Wake N Bake, 114 Princess St., Wilmington, N.C. (There’s also a location in Carolina Beach, N.C., at 1401 North Lake Park Boulevard, Suite 46.)

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Simple Slow Cooker Meals

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The weather turns coldest in the South in the weeks after Christmas and New Year’s, coinciding with a time when most people seem to go into recovery mode from all of the intense cooking and eating during the holidays. That means it’s a perfect time to rely on a slow cooker to help prepare easy dinners to warm up on nights when the sun goes down early and the temperature drops quickly.

These are some of our very favorite slow cooker meals that are incredibly easy to prepare if you’re short on time, money or ideas. Each one will feed four people, give or take, so just modify the basic recipe to fit your needs.

 

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Chili Beans

A hearty meat and bean chili with a touch of spice can really warm up a winter evening. You’ll need:

1 pound ground beef

1 can kidney beans

1 can chili beans

1 can diced tomatoes with green chilis

salt and pepper to taste

Brown your ground beef, and then mix all of your ingredients in your slow cooker. Set to high if you want your chili ready sooner, or cook on low if you plan to let it simmer for a while before eating. Since your ground beef is already cooked, you’re really just allowing time for the flavors to blend and heat. Also, because you’re using the tomatoes with green chilis, you’ll get a spicy kick without having to test out different seasoning combinations. You can add chili powder or other spices if you want, but we’ve found this recipe removes the need for them. The chili goes great with a piece of corny cornbread.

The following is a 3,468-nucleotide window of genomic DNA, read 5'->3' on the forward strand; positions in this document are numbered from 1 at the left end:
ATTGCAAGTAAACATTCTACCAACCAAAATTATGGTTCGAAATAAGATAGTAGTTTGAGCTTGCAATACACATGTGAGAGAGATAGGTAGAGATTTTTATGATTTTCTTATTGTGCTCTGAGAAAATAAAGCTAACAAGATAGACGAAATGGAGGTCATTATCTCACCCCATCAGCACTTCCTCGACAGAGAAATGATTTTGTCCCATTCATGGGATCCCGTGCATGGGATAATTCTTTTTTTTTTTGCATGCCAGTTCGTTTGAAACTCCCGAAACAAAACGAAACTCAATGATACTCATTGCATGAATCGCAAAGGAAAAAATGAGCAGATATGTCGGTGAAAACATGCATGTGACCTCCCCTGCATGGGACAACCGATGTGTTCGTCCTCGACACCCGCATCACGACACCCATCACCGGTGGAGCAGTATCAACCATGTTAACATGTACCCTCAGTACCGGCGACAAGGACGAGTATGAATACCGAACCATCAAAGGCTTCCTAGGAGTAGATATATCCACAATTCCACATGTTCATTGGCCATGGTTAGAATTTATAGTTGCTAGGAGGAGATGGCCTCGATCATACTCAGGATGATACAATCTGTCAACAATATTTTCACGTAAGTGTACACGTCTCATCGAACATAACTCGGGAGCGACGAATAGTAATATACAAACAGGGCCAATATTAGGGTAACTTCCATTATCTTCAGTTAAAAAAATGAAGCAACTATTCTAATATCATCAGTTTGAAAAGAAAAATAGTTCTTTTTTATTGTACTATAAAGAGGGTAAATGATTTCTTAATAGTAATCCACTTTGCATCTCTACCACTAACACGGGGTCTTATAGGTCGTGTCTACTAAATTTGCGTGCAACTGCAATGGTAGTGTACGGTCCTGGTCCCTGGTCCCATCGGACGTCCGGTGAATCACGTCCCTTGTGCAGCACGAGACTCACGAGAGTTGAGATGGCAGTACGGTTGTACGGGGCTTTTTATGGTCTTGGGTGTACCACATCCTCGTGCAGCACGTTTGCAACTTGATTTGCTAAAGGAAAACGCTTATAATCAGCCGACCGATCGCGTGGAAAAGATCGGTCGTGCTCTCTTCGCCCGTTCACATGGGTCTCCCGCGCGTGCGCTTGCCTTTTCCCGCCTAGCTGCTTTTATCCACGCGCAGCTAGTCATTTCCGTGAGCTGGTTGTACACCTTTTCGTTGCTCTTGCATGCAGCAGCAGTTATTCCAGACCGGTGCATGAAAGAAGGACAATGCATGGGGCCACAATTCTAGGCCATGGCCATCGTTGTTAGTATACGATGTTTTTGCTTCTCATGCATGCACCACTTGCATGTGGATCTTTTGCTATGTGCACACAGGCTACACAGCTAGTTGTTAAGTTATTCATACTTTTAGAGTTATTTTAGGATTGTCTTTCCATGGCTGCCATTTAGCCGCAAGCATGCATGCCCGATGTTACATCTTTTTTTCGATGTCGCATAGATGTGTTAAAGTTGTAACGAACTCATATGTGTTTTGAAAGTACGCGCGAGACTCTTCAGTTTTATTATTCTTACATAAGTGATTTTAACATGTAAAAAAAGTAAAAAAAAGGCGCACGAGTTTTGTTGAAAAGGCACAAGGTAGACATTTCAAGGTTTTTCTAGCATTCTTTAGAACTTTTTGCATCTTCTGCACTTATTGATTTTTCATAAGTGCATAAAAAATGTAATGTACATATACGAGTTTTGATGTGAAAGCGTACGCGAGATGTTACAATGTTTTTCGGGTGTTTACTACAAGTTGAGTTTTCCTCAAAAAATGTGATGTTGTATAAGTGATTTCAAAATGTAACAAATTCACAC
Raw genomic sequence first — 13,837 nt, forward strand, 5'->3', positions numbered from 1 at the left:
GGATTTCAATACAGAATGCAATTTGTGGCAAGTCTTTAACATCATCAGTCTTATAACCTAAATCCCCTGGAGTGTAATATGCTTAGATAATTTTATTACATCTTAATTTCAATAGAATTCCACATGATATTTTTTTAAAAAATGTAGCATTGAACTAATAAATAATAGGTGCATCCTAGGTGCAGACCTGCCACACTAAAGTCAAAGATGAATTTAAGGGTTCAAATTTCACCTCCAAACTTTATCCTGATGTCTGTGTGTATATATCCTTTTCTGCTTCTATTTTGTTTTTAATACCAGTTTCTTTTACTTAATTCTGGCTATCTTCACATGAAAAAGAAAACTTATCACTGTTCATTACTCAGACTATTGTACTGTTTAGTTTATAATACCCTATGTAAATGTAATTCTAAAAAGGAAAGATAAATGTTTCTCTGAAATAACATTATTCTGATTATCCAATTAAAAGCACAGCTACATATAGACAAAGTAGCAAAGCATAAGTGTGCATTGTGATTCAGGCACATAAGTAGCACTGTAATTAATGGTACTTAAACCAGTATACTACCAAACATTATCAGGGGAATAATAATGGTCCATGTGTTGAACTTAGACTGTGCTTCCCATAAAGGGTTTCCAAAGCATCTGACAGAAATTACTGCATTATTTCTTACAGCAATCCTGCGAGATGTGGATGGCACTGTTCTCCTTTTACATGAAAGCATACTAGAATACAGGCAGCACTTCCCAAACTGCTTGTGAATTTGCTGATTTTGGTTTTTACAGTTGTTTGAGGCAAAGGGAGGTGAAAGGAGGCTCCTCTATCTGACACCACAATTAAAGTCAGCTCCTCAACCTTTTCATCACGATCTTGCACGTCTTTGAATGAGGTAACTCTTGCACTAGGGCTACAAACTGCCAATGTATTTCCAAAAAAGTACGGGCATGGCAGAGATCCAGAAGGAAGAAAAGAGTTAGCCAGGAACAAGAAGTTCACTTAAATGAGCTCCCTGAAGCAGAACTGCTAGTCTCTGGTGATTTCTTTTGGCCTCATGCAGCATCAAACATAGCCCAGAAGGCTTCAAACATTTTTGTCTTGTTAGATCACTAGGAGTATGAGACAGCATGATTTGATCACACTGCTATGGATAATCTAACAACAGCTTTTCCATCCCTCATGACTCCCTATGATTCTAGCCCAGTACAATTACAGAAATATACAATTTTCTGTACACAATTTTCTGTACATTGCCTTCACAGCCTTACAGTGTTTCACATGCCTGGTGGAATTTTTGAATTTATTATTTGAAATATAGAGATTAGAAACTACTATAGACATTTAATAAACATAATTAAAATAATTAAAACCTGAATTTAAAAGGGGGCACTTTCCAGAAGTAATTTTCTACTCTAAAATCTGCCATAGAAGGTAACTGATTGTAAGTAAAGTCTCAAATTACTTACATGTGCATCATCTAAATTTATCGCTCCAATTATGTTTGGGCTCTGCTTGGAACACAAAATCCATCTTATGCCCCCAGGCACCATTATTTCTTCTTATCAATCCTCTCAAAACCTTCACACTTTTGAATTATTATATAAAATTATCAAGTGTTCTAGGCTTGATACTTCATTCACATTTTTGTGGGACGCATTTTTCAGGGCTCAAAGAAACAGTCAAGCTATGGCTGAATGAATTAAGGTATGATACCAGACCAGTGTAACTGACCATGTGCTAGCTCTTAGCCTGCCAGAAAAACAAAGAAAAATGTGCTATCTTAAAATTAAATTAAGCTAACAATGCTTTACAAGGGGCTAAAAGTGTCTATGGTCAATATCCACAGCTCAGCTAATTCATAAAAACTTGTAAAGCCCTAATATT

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Beef Roast

A slow cooker roast produces a full meal without using a lot of dishes or time. All you need is a few minutes to chop your vegetables and six or seven hours to allow the meat to fully cook and the veggies to soften. For this dinner you’ll need:

a bottom round beef roast (we usually go for about 3 pounds)

raw carrots

white, red or yellow potatoes

raw onion

2 beef bouillon cubes

water to cover your ingredients

I like to start by placing the roast lengthwise in the slow cooker. Then I drop a bouillon cube on each end and surround everything with my chopped vegetables. (You can decide how much you want of each vegetable.) Finally, cover everything with water—to assure enough moisture for cooking everything in the pot—and cook on high for at least four or five hours. If you’re able to be around the house during cooking, you can then turn the slow cooker to low for a few hours to finish the job and prepare your dinner. If not, you might want to plan to cook on high for a slightly shorter period of time to ensure everything gets done.

 

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Butter Beans

There’s something so “comfort food” about a bowl of Southern butter beans, especially when accompanied by a homemade biscuit or piece of cornbread. For the beans you’ll need:

2 cups dry large white lima beans

6 cups water to cover beans well

4 tablespoons of butter

Pieces of leftover meat to flavor

We like to add leftover country ham or ham steak, bacon or beef sausage to our butter beans for extra flavor. You can cook them on high for three hours or so, check to see if you need more water so the beans don’t dry out and then turn the slow cooker to low. (Unlike many recipes you’ll find online, we don’t recommend soaking the dry beans beforehand. Molly says she can’t tell a difference in the results – beans made this way are just as good and much easier!) You can also slow cook them on low for a longer period of time. The result is a pot of soft, buttery beans with a hint of whatever meat you’ve added to flavor them. Butter beans go great with a homemade biscuit. Additionally, Molly likes to mix a few spoons of Duke’s mayonnaise into her bowl for added flavor. I dissent on that practice and prefer my beans straight out of the slow cooker.